Navigation Links
Study: Ecological effects of biodiversity loss underestimated
Date:11/30/2010

Children aren't the only youngsters who are picky eaters: More than half of all species are believed to change their diets -- sometimes more than once -- between birth and adulthood. And a new study by ecologists at Rice University and the University of California, Santa Barbara, finds this pattern has major implications for the survival of threatened species and the stability of natural ecosystems.

With thousands of species facing Earth's sixth major mass extinction, there is little doubt that the planet's biodiversity is in rapid decline. But many questions remain about how natural ecosystems will respond to the lost diversity. The new study, published online this week in Ecology Letters, challenges one of the standard assumptions that ecologists have used for decades to analyze the effects of biodiversity loss on ecosystems. That assumption -- that all food resources used by a species are interchangeable among all members of the species -- fails to account for the fact that diets change as young animals develop into adults, said Rice ecologist Volker Rudolf, one of the study's co-authors. The findings by Rudolf and co-author Kevin Lafferty suggest that changing dietary needs within species have important implications for ecosystem health.

"If a species has three resources in an ecosystem, and we take away one, conventional wisdom suggests that that species should be fine," said Rudolf, assistant professor in ecology and evolutionary biology. "But if the missing resource is crucial for a particular developmental stage of the species, that just doesn't work. You can't take away all of the adults, for example, or all of the larvae, and assume that the species will persist."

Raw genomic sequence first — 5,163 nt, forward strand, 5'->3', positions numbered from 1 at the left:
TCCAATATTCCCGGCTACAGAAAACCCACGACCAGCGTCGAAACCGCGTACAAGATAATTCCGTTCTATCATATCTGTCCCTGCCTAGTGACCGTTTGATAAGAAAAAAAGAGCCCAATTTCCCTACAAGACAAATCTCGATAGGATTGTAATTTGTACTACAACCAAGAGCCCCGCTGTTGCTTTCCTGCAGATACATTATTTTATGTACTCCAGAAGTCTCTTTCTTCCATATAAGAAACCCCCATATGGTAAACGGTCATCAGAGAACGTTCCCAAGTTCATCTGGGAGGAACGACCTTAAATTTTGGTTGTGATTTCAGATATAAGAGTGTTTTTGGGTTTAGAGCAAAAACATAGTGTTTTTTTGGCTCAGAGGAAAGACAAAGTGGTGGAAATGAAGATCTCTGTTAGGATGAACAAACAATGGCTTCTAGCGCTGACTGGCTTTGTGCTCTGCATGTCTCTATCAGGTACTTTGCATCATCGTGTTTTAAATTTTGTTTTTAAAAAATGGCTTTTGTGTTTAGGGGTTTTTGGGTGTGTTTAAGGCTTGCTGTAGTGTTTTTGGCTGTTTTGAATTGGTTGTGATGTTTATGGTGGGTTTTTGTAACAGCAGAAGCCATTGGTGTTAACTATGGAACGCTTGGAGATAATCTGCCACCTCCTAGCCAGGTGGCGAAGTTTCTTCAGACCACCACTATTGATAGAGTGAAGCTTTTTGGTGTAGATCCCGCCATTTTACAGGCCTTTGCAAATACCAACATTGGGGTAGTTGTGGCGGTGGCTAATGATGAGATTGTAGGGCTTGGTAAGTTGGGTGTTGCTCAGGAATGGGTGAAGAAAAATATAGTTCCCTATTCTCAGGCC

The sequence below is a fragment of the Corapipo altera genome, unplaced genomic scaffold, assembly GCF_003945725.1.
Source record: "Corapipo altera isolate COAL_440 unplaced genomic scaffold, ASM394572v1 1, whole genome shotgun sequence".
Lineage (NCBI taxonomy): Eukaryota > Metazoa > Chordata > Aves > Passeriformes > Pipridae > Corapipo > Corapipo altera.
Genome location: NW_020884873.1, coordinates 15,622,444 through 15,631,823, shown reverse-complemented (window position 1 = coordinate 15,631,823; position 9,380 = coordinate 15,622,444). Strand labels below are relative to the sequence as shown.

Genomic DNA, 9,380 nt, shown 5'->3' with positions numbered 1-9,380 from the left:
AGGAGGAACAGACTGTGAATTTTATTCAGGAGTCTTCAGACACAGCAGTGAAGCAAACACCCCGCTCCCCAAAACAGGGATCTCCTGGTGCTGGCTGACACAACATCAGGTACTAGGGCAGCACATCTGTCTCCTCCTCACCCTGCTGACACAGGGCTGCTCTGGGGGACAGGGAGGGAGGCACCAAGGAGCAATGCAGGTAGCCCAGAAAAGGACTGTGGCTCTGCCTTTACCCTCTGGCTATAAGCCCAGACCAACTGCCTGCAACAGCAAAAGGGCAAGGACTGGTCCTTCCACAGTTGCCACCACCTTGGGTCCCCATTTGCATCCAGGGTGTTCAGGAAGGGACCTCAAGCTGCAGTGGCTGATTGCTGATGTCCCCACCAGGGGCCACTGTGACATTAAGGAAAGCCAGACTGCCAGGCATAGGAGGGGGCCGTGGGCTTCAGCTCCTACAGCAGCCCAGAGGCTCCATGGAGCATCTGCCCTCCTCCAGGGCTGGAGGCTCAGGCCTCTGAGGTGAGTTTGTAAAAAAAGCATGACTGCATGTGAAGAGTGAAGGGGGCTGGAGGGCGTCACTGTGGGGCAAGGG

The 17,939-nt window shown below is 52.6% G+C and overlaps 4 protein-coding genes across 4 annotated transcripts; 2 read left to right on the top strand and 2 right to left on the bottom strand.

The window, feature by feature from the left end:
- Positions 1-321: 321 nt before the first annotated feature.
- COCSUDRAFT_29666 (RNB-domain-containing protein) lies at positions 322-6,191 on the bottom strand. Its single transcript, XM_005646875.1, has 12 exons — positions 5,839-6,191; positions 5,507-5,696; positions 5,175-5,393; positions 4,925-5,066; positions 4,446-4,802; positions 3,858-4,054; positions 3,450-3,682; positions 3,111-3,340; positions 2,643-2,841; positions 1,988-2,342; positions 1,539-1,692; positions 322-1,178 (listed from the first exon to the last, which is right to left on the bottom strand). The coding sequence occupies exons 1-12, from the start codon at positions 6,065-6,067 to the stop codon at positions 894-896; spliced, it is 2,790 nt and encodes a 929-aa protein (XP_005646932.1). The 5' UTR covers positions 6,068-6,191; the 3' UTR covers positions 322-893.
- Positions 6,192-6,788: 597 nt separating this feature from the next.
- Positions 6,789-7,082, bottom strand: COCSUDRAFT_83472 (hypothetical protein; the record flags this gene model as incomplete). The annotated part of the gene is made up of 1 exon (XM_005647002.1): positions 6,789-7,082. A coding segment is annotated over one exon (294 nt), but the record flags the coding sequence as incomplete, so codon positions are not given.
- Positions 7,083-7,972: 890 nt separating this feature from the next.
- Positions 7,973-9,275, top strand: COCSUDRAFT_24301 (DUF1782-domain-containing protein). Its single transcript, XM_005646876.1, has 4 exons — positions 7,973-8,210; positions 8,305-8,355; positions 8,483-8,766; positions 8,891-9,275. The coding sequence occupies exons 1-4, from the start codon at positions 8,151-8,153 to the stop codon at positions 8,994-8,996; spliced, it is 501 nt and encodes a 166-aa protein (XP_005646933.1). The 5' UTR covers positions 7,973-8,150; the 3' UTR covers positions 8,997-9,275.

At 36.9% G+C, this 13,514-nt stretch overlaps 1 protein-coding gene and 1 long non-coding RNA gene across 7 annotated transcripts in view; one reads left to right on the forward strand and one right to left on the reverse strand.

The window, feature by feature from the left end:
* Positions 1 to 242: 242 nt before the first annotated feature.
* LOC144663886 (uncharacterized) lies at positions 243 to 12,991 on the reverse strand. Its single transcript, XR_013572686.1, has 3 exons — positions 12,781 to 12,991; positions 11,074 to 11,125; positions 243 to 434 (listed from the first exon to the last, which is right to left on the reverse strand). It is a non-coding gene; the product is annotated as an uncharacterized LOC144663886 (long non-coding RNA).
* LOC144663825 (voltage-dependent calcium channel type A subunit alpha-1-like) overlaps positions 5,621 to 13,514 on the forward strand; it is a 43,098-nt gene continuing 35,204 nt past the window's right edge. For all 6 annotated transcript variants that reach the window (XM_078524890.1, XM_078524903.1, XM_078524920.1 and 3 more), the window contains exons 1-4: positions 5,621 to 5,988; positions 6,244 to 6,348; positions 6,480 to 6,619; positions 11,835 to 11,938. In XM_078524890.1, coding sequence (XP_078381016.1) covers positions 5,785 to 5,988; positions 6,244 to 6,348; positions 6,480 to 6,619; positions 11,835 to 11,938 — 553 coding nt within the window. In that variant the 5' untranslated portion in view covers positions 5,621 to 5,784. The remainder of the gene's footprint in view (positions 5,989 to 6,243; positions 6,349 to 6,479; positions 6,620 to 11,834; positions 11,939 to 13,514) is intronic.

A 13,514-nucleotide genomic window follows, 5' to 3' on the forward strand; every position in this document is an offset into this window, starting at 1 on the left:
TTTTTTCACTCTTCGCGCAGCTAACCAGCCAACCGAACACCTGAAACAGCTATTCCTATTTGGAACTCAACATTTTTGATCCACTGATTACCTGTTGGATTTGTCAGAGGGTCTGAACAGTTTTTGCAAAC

He said the new study was made possible by a wealth of information from recent datasets collected by Lafferty and colleagues at UC Santa Barbara. The datasets cover seven food webs --each representing the network of connections between dozens and, in some cases, hundreds of species in an ecosystem. Rudolf said Lafferty's food webs include data about specific resource requirements for particular developmental stages within species, in some instances for as many as 50 percent of the species in the ecosystem.

"With this data, we were able to estimate the percentage of resources that are actually shared among developmental stages," Rudolf said. "In addition, we were able to show how this affects the stability of natural ecosystems.

"We found that in most food webs, the individual stages of a species typically share less than 50 percent of their resources," he said. "And within certain subgroups, like metamorphic species, that number is sometimes less than 10 percent."

The researchers used the information to formulate computer models that simulated how the loss of species affects natural ecosystems. One important implication of the finding is that natural ecosystems are much less stable than previously assumed, and many at-risk species may face an even greater likelihood of becoming extinct than ecologists previously thought.